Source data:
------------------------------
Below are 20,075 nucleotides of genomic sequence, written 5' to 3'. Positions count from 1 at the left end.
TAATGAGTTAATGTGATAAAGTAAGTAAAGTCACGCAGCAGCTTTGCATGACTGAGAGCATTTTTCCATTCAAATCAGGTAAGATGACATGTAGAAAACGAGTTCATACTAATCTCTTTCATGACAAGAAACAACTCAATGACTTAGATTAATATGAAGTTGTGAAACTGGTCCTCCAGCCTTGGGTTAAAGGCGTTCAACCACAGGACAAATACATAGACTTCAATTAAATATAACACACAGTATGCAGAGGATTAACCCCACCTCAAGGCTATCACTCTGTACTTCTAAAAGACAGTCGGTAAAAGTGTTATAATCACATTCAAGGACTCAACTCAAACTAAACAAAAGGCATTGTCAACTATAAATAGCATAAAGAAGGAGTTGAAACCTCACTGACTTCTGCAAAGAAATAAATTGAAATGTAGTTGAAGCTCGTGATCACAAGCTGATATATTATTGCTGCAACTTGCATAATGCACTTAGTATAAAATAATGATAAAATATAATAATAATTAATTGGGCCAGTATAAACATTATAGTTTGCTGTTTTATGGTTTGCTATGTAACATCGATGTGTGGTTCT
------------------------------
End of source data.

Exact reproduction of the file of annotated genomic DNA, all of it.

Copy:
Below are 20,075 nucleotides of genomic sequence, written 5' to 3'. Positions count from 1 at the left end.
TAATGAGTTAATGTGATAAAGTAAGTAAAGTCACGCAGCAGCTTTGCATGACTGAGAGCATTTTTCCATTCAAATCAGGTAAGATGACATGTAGAAAACGAGTTCATACTAATCTCTTTCATGACAAGAAACAACTCAATGACTTAGATTAATATGAAGTTGTGAAACTGGTCCTCCAGCCTTGGGTTAAAGGCGTTCAACCACAGGACAAATACATAGACTTCAATTAAATATAACACACAGTATGCAGAGGATTAACCCCACCTCAAGGCTATCACTCTGTACTTCTAAAAGACAGTCGGTAAAAGTGTTATAATCACATTCAAGGACTCAACTCAAACTAAACAAAAGGCATTGTCAACTATAAATAGCATAAAGAAGGAGTTGAAACCTCACTGACTTCTGCAAAGAAATAAATTGAAATGTAGTTGAAGCTCGTGATCACAAGCTGATATATTATTGCTGCAACTTGCATAATGCACTTAGTATAAAATAATGATAAAATATAATAATAATTAATTGGGCCAGTATAAACATTATAGTTTGCTGTTTTATGGTTTGCTATGTAACATCGATGTGTGGTTCT